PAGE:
Our old neighborhood middle school is shiny and new
Story by Rachel Stone
When J.L. Long Junior High opened in 1933, about 500 students entered the most on-trend, state-of-the art school in North Texas.
When 1,000 or so students entered what is now J.L. Long Middle School at the beginning of this school year, they walked into an old school that’s like new.
“We’ve had a good start to the year, and I think it’s because everyone feels good in the new building,” principal Danielle Petters says.
The results of a $3.7-million renovation to the school will be on display as part of the Lakewood Festival of Homes Nov. 9-11. But new digs aren’t all J.L. Long has to show off. The school also has drastically improved its test scores, hired a new crew of teachers and adopted a new logo and brand.
Some of the J.L. Long renovations aren’t sexy. All of the heating and air conditioning units had to be replaced. Since the building is a historic landmark, the school’s original windows had to be preserved. Each one of the cedar wood frames and sills had to be refinished and reinstalled one by one.
Heavy equipment used in renovations over the summer tore up the grass and left the school’s front yard nothing but a big patch of dirt. Machines also damaged the front walkways.
“It looked like a warzone,” Petters says.
So all that had to be replaced days before school started.
Throughout the school, lockers were painted, new doors were installed and lighting was replaced in hallways and most classrooms. New shades on the windows allow more natural light and less dust compared to the old metal mini blinds.
A dropped ceiling at the entryway of the school was raised, giving it a grander, more open feel.
The Long Dads Club raised $500 to buy supplies for a new trophy case, which they built under a staircase on the ground floor.
“There’s been a lot of support from the community, the school board and the Dallas ISD facilities department,” Petters says.
The cafeteria has all new furniture and looks more like a restaurant, with booths and tall café tables replacing long, uniform cafeteria tables. Petters says the staff was worried about how students would react to the change, but they love it, she says.
The gymnasiums also received updates. The ceilings in the gyms had been replaced about nine times in the past 12 years or so because every time a ball was kicked to the ceiling, it would poke a hole in the tiles. So Petters and the facilities department decided to take the ceilings out entirely and leave the beams and pipes exposed.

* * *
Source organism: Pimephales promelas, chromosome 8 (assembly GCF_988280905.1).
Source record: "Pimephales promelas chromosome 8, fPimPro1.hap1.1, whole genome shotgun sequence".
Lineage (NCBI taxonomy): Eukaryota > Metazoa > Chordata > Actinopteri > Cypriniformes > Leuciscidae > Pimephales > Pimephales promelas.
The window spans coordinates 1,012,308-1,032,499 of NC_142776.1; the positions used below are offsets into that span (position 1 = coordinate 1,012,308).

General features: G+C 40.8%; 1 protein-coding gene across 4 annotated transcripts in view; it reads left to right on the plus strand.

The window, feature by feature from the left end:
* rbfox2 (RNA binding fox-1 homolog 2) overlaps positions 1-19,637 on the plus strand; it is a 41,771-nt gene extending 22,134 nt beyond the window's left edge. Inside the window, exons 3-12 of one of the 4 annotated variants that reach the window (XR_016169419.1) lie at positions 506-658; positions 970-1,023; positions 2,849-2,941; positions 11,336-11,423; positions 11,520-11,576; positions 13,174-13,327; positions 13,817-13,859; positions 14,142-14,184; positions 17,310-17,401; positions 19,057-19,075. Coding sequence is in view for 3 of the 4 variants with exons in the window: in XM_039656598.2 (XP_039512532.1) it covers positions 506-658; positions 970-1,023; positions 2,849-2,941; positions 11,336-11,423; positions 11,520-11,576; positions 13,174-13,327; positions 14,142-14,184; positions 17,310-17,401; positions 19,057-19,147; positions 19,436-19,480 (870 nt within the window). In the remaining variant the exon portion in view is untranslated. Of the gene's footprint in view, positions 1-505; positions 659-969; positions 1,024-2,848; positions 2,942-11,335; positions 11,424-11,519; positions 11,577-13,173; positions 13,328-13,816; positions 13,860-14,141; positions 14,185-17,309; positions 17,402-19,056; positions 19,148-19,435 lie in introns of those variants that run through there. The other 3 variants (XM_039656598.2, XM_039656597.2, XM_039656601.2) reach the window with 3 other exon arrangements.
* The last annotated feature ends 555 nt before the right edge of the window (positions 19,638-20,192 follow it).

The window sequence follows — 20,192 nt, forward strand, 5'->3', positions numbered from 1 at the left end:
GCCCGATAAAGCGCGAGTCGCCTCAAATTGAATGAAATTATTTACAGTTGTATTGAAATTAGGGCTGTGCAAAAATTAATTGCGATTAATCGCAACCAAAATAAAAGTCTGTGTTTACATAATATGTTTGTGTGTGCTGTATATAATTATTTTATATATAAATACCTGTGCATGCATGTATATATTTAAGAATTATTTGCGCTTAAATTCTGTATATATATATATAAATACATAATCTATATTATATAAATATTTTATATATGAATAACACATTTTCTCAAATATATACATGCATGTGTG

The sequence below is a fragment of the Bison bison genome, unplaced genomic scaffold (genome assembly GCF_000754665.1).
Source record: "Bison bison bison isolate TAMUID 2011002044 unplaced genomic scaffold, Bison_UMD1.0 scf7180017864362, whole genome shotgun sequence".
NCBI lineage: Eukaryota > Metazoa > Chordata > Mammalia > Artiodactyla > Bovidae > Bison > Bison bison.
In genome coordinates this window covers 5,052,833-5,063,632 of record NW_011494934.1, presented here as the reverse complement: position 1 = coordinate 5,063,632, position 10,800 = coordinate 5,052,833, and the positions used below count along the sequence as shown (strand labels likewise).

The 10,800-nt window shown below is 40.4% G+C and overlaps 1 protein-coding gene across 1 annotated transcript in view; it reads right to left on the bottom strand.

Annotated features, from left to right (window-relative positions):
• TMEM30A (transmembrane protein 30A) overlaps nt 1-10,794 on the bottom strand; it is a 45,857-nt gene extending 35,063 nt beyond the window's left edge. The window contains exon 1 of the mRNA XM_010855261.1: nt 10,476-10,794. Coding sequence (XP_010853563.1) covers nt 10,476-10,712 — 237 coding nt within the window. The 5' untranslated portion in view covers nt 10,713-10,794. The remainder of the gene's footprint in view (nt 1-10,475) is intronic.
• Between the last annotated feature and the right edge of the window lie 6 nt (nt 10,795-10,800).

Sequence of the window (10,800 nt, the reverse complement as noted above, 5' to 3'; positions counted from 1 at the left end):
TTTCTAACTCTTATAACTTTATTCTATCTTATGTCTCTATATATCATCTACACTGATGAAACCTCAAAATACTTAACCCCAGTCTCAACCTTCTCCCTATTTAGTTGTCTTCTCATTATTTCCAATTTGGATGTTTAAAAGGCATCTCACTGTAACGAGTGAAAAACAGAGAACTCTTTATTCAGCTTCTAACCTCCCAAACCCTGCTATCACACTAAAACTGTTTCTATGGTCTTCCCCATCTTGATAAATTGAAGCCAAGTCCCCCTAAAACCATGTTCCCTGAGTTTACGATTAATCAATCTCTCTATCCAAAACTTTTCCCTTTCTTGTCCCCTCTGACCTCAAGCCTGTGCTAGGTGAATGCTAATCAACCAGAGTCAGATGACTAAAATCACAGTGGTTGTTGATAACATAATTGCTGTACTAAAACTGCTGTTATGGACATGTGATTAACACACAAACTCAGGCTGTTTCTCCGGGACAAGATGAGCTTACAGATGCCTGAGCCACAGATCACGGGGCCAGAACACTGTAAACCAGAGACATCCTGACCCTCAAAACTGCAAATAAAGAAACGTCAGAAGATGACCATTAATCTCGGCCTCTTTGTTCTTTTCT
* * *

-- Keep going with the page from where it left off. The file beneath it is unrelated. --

The school’s library is small, built for those 500 original students. So Petters asked the construction crew to knock out one wall that used to house a 200-square-foot office and add bookshelves to make it part of the library. They were careful to preserve the library’s Olin Travis mural “Food,” which was a Works Progress Administration project. An art classroom across the hall will be used as a library annex next year, when art moves to a portable building.
Getting the school ready for the home tour has been a little like getting one’s home ready for a party, says Long PTA member Heather Brooks.
“It’s given [DISD] a sense of urgency,” she says. “We’ve kind of been able to use it as leverage to get some of these things done on time.”
Texas elementary and middle school students took a new standardized test, STAAR, for the first time last year. And Long students did well overall on the test.
Preliminary comparisons to the previous year’s TAKS scores show Long scored second-highest among DISD middle schools in reading and math.
Scores jumped dramatically overall. And in subpopulations, including African American and special education students, math scores increased as much as 19 points.
“Last year, we were just below average,” Petters says. “Now we’re No. 2 in the city across every subject.”
She chalks that up to spending part of her budget on instructional coaches, consultants hired to work with students only on test preparation.
Petters also this year hired 36 new teachers, representing about a third of the school’s faculty.
Because of budget cuts and an unsteady DISD administration last year — the district was under an interim superintendent for most of the year — many teachers retired, found other teaching jobs or left the field, Petters says.
She took advantage of the turnover, spending the summer recruiting staff.
About half the new teachers came from out of state. A few have neighborhood ties, including IB Middle Years Program coordinator Dora Renaud, whose dad was a principal at Lipscomb Elementary.
The new teachers also include a Mandarin Chinese instructor, a football All-American from BYU who teaches math, and a science teacher who co-founded a nonprofit that plants sustenance gardens in low-income schools.
Since Long has new digs, new teachers and maybe a new attitude, the PTA decided it was time for a new brand.
Comerica bank donated the work of its in-house designers to create a new logo and slogan for the school. The motto is a simple one: “Go Long!”
“It’s simple and easily identifiable,” Brooks says.
The PTA is producing yard signs with the Go Long! message, modeled after the “Choose Woodrow” campaign. And the school’s new logo is up on its new marquee.
“We thought this would be an opportune time to get a new logo out there and a new look and feel, and kind of reintroduce the school to the community,” Brooks says.
Click to sign up for the Advocate's weekly news digest and be the first to know what’s happening in Lakewood/East Dallas.